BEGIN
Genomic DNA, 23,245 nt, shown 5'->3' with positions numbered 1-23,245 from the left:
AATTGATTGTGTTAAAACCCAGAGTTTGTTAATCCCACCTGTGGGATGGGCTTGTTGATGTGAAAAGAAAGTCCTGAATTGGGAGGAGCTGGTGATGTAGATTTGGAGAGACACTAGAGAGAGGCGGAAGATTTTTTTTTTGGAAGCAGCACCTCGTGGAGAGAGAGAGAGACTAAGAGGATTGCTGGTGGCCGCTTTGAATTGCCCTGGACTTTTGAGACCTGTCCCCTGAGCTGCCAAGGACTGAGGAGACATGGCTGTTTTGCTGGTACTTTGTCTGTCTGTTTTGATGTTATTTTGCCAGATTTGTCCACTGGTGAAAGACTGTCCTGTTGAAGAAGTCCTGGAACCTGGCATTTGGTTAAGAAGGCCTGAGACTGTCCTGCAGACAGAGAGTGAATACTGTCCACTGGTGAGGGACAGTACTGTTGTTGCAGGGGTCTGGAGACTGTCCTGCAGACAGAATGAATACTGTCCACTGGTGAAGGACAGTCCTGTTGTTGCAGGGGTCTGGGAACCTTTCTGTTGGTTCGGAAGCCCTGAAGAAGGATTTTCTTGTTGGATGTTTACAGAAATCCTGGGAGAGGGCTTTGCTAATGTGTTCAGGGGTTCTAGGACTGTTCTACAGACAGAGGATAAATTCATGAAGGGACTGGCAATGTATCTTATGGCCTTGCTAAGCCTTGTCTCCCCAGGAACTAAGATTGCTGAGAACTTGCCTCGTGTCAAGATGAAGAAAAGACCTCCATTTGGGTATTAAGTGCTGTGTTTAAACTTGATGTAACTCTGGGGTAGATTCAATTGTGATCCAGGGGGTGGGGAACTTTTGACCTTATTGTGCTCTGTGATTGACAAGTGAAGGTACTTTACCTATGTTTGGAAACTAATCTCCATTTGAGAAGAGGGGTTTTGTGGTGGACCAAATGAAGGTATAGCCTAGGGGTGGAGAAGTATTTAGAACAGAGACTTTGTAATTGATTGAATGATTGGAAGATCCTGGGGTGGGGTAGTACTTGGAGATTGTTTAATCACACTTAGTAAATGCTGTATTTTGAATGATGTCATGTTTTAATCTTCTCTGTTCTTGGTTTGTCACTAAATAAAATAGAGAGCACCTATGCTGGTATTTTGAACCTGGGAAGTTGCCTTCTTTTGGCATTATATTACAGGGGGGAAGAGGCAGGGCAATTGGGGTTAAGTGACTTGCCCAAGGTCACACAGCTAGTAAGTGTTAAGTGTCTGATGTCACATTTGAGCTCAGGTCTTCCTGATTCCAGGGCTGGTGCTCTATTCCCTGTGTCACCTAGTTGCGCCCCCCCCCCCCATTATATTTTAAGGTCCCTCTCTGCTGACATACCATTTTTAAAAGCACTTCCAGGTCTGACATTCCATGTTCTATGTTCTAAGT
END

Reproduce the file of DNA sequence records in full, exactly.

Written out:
Genomic DNA, 23,245 nt, shown 5'->3' with positions numbered 1-23,245 from the left:
AATTGATTGTGTTAAAACCCAGAGTTTGTTAATCCCACCTGTGGGATGGGCTTGTTGATGTGAAAAGAAAGTCCTGAATTGGGAGGAGCTGGTGATGTAGATTTGGAGAGACACTAGAGAGAGGCGGAAGATTTTTTTTTTGGAAGCAGCACCTCGTGGAGAGAGAGAGAGACTAAGAGGATTGCTGGTGGCCGCTTTGAATTGCCCTGGACTTTTGAGACCTGTCCCCTGAGCTGCCAAGGACTGAGGAGACATGGCTGTTTTGCTGGTACTTTGTCTGTCTGTTTTGATGTTATTTTGCCAGATTTGTCCACTGGTGAAAGACTGTCCTGTTGAAGAAGTCCTGGAACCTGGCATTTGGTTAAGAAGGCCTGAGACTGTCCTGCAGACAGAGAGTGAATACTGTCCACTGGTGAGGGACAGTACTGTTGTTGCAGGGGTCTGGAGACTGTCCTGCAGACAGAATGAATACTGTCCACTGGTGAAGGACAGTCCTGTTGTTGCAGGGGTCTGGGAACCTTTCTGTTGGTTCGGAAGCCCTGAAGAAGGATTTTCTTGTTGGATGTTTACAGAAATCCTGGGAGAGGGCTTTGCTAATGTGTTCAGGGGTTCTAGGACTGTTCTACAGACAGAGGATAAATTCATGAAGGGACTGGCAATGTATCTTATGGCCTTGCTAAGCCTTGTCTCCCCAGGAACTAAGATTGCTGAGAACTTGCCTCGTGTCAAGATGAAGAAAAGACCTCCATTTGGGTATTAAGTGCTGTGTTTAAACTTGATGTAACTCTGGGGTAGATTCAATTGTGATCCAGGGGGTGGGGAACTTTTGACCTTATTGTGCTCTGTGATTGACAAGTGAAGGTACTTTACCTATGTTTGGAAACTAATCTCCATTTGAGAAGAGGGGTTTTGTGGTGGACCAAATGAAGGTATAGCCTAGGGGTGGAGAAGTATTTAGAACAGAGACTTTGTAATTGATTGAATGATTGGAAGATCCTGGGGTGGGGTAGTACTTGGAGATTGTTTAATCACACTTAGTAAATGCTGTATTTTGAATGATGTCATGTTTTAATCTTCTCTGTTCTTGGTTTGTCACTAAATAAAATAGAGAGCACCTATGCTGGTATTTTGAACCTGGGAAGTTGCCTTCTTTTGGCATTATATTACAGGGGGGAAGAGGCAGGGCAATTGGGGTTAAGTGACTTGCCCAAGGTCACACAGCTAGTAAGTGTTAAGTGTCTGATGTCACATTTGAGCTCAGGTCTTCCTGATTCCAGGGCTGGTGCTCTATTCCCTGTGTCACCTAGTTGCGCCCCCCCCCCCCATTATATTTTAAGGTCCCTCTCTGCTGACATACCATTTTTAAAAGCACTTCCAGGTCTGACATTCCATGTTCTATGTTCTAAGT